Film Review: Joanna Hogg’s “Exhibition”

Joanna Hogg’s third feature “Exhibition” has a title with multiple meanings, which neatly reflects the layers of interpretation possible of what we see in this fascinating, formally audacious work. As other commentators have noted, “Exhibition” is in many ways the “Scenes of a Marriage” of today. And although Hogg’s cinematic style differs greatly from Bergman’s classic, an equal sense of artistic rigor is quite evident.

“Exhibition” is, stylistically, simultaneously a bit of a departure and a further refinement of the carefully composed characteristics of her previous two features “Unrelated” (2007) and “Archipelago” (2010). Those films were penetrating and often satirical depictions of upper-middle class characters vacationing abroad, featuring ensemble casts. Hogg’s latest brings her home to London, with a drama set mostly in a domestic space, and concentrating on two characters.

The two principal figures in “Exhibition” are D (Viv Albertine, of the punk band The Slits), a multi-media performance artist, and her husband H (Turner Prize-nominated artist Liam Gillick), whose involvement in the arts is less defined, at least to the viewer, but it seems to have something to do with architecture. This turns out to be quite appropriate for both the film’s setting and basic scenario, since the most fascinating aspect of “Exhibition” is how wedded its home setting is to its visual structures and images, as well as its characters’ psychological states.

The film is bracketed with shots of D stretched on the floor, her body conforming to the walls and windows of the house, as if she has become an anthropomorphized piece of furniture; this idea is literalized near the conclusion. This neatly indicates how closely her sense of security, and indeed her very identity, has been bound to her domestic space.

However, at the outset, we learn that the couple is in the process of selling the house that they have lived and worked in for quite a long time, for reasons that are never quite clear. They appear to be comfortably well-off, and don’t seem to need the money. Nevertheless, they extensively plan their move, having consultations with real estate agents (one played by Tom Hiddleston, who starred in Hogg’s previous films). D’s greatest concern is that the house not be sold to developers who will tear it down and build new property there, as the house has a very unique design and was made by a famous architect. H, though he agrees, seems rather less anxious about what will happen to the house when they’re gone.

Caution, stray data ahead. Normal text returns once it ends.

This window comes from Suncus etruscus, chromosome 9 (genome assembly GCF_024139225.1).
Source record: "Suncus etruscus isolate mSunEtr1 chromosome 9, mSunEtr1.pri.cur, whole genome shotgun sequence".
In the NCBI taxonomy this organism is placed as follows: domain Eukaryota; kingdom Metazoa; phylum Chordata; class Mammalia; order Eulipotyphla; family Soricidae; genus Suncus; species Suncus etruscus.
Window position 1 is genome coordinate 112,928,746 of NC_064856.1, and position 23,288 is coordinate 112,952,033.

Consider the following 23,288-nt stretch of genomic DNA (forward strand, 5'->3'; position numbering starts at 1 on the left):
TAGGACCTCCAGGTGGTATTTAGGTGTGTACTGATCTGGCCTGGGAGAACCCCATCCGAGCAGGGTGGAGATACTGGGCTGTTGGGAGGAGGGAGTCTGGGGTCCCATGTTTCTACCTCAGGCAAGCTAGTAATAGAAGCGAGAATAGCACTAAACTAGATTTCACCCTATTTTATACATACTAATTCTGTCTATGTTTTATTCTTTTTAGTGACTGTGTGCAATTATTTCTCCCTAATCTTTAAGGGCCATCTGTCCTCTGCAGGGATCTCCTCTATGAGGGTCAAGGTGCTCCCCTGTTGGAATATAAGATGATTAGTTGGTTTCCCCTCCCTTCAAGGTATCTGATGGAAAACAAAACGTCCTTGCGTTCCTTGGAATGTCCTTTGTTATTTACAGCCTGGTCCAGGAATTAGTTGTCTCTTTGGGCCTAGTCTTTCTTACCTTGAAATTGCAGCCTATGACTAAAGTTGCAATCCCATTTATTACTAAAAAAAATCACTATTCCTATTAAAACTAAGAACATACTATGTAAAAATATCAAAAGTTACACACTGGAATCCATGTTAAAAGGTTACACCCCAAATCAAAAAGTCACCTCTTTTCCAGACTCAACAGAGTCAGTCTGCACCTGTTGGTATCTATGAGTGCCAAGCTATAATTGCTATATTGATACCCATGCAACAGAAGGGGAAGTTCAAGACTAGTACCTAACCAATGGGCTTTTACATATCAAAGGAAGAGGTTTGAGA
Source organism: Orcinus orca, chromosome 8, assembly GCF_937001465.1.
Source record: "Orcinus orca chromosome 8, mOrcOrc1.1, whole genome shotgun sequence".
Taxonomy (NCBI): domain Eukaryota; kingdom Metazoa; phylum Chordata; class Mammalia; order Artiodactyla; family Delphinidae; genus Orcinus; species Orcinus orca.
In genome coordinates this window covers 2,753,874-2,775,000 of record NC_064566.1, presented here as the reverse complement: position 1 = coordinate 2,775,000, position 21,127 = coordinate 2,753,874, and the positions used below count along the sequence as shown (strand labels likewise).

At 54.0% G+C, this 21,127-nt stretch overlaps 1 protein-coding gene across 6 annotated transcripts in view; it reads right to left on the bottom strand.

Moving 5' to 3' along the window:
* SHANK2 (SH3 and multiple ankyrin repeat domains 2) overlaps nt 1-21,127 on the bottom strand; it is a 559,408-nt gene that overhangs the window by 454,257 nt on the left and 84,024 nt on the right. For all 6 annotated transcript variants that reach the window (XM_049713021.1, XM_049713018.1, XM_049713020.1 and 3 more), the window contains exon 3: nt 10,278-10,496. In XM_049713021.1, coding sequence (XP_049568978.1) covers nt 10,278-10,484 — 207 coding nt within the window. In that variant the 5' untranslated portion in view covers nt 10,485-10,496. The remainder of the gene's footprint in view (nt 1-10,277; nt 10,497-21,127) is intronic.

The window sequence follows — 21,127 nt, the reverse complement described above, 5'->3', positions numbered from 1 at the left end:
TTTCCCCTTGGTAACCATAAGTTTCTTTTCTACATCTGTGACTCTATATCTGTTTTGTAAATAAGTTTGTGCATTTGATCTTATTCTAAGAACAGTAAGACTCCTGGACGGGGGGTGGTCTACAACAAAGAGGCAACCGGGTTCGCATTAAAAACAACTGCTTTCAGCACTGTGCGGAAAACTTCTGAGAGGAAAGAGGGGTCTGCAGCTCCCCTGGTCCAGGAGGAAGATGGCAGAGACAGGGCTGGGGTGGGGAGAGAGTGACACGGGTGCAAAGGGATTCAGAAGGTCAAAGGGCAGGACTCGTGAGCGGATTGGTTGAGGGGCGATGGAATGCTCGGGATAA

This time of transition exposes tensions between the couple, as well as D’s feelings of fear, anxiety, and growing aversion to the world outside. D and H do their work in separate spaces, in rooms on different floors of the house. They communicate briefly by intercom, but otherwise they live separate lives by day. H complains to D that she is unwilling to discuss her work with him; D responds that she feels very protective of her work and the process of its creation, and doesn’t want to subject it to his possible criticisms. Late in the film, D asks H by intercom if he still loves her, an indication of how unsettled she has become by the changes that are happening to them.

Another important aspect of this couple’s relationship, and one which represents the most significant difference between “Exhibition” and Hogg’s previous work, is how sexuality figures in. The couple initially seems to be not on the same page when it comes to their intimate relations. In one scene, which comes across as a reversal of gender dynamics, D wants fast, straight-to-the-point sex, while H wishes to prolong their experience. D, in fact, seems rather more comfortable expressing her sexuality as a solo act; her performance artist work seems to mostly consist of dressing herself in sheer, revealing outfits, while she poses in front of a large picture window in full view of the street below. Late in the film, D puts on high heels, covers herself with oil and masturbates while H sleeps next to her.

As things progress, and the couple goes through a process of separation and reconciliation, Hogg’s presentation compellingly charts the shifting emotional with a spare austerity, often light on dialog, one which contrasts the unpredictable outside world with the geometrically ordered spaces of the house. Hogg’s approach sometimes teeters on the edge of tedium, and at times seems almost a dare and an experiment as to how much narrative information and backstory can be eliminated while still retaining our interest in these characters. Nevertheless, “Exhibition” is an absorbing and smartly designed work, and successfully showcases Hogg as a unique voice, and quite an unusual one in the context of British cinema.

“Exhibition” is now playing at the Elinor Bunin Monroe Film Center in New York for a two-week theatrical run. For more information, and to purchase tickets, visit the Film Society of Lincoln Center’s website.